Baby Bog Turtles Found at a CLC preserve | Catawba Lands Conservancy
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Baby Bog Turtles Found at a CLC preserve

Davidson College’s Department of Biology and Catawba Lands Conservancy (CLC) are pleased to report preliminary survey results of a rare and federally threatened bog turtle population residing on a CLC preserve.

Bog turtles were first observed at the Gaston County preserve in 1991. With grant funding from Williams-Transco, researchers and students of the Davidson College Herpetology Laboratory (DCHL) have been studying the turtle population since 2006. CLC’s bog turtle population is one of only a few in the North Carolina Piedmont.

Surveys for bog turtles have been conducted regularly at this site and the numbers of turtles have declined substantially since the mid 1990s.  In fact, since 2007, only a few turtles – between the ages of 20-35  – have been observed. However, in early June during a 24-day period of intensive searching, my team and I found 10 turtles. Two of them are juveniles: a  one-year-old and a  three-year-old. Seeing evidence of successful reproduction is certainly exciting and noteworthy news.

Bog turtles are dependent on relatively rare and specialized wetland habitats such as bogs and fens.  This, in conjunction with their small size and preference for wallowing in the mud, makes them really difficult to find. The turtles are individually marked, so we know each one’s history. With help from our dedicated DCHL volunteer James Green and students from Dr. Michael Dorcas’ Herpetology Laboratory class, we spent many hours searching over the past several weeks for the turtles. “It’s like searching for a needle in a haystack, but we’ll keep looking throughout the summer,” said Michael. “We know this group has successfully reproduced twice in the past three years, which is incredibly exciting!”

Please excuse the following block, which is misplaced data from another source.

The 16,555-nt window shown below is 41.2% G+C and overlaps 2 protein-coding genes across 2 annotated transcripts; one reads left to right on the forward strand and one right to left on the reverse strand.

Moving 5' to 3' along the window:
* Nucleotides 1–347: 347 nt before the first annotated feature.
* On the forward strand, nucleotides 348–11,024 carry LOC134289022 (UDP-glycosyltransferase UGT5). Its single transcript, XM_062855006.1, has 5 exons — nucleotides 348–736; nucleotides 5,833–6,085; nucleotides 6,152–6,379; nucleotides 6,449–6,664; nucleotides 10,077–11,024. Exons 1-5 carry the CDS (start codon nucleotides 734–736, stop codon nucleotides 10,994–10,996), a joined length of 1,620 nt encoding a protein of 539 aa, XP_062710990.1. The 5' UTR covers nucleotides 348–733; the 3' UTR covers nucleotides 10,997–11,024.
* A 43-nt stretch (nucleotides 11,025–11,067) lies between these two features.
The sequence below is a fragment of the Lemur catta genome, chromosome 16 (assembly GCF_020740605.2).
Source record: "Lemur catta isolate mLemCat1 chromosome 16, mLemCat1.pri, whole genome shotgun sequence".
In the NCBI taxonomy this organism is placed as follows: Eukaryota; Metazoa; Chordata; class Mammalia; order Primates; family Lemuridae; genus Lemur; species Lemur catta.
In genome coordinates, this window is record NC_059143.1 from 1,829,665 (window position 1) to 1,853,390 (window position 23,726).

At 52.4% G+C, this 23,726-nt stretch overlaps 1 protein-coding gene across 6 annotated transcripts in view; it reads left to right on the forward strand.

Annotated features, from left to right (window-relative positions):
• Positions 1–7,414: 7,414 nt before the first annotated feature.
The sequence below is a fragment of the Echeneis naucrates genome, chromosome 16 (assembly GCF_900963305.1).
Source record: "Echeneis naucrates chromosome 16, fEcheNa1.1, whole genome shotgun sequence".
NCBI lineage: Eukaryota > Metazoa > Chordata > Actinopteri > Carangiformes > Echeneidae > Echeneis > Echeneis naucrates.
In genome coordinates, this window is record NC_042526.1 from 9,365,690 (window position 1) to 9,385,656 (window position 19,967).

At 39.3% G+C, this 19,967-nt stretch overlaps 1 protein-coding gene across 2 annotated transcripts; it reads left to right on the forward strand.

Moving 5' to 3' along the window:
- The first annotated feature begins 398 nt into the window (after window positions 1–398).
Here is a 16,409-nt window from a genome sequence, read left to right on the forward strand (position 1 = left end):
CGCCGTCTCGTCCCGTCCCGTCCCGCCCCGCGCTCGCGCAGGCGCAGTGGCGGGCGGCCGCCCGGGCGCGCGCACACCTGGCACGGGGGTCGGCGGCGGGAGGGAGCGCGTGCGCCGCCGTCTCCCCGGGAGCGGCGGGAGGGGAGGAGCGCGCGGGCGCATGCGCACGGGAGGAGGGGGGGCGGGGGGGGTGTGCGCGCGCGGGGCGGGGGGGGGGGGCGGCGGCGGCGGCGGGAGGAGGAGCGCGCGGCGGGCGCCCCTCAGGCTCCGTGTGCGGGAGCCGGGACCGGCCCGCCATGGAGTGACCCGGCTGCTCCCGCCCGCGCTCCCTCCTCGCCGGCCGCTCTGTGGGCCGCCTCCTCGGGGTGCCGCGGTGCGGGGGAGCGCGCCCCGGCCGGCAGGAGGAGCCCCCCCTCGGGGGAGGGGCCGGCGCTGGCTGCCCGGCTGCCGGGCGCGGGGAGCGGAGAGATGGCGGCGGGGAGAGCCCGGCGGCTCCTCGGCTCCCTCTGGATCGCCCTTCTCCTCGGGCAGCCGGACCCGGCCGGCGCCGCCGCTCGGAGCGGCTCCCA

Searching for these turtles involves two different methods: trapping and probing.  Small, harmless traps with shade covers are placed in likely travel corridors, and checked daily.  We also use large sticks to probe the mud and vegetative clumps. Both methods are effective, and sometimes certain turtles are only found in traps while others are only found by probing the mud. Bog turtles are legally protected or regulated in all states were they are found. But in North Carolina, these regulations do not provide protection of their habitat. That’s why finding these turtles successfully reproducing on CLC’s permanently conserved property is so important. (For safety and protection of this rare and threatened wildlife species, CLC is withholding the name of the preserve).

Written by Jacquelyn Guzy
Department of Biology, Davidson College

Bog Turtle (Glyptemys muhlenbergii) Facts:

  • The bog turtle is the second smallest turtle in the world and is found in the eastern United States from New England to northern Georgia.
  • Bog turtles hibernate in winter, often using the same mud burrows year after year.
  • Each side of the head features a large orange blotch.
  • Bog turtles mate in spring and nest in summer, with females typically laying a clutch of one to six eggs a year. Beyond nesting, there is no parental care.  Hatchlings grow quickly but may not reach sexual maturity until they are 10 years old.
  • Bog turtles have many natural predators, but the biggest threat to their survival is the fragile nature of their vanishing ecosystem. Human-induced stressors such as destruction of bog turtle habitat for urban and agricultural development and collection for the pet trade have led to federal protection of this species.
  • Northern populations are federally listed as threatened, while southern populations are listed as threatened by similarity of appearance to northern populations.  In North Carolina, this species is listed as threatened.
  • The bog turtle is listed on Appendix I of the Convention on International Trade in Endangered Species (CITES), which means that international commercial trade in this species is prohibited.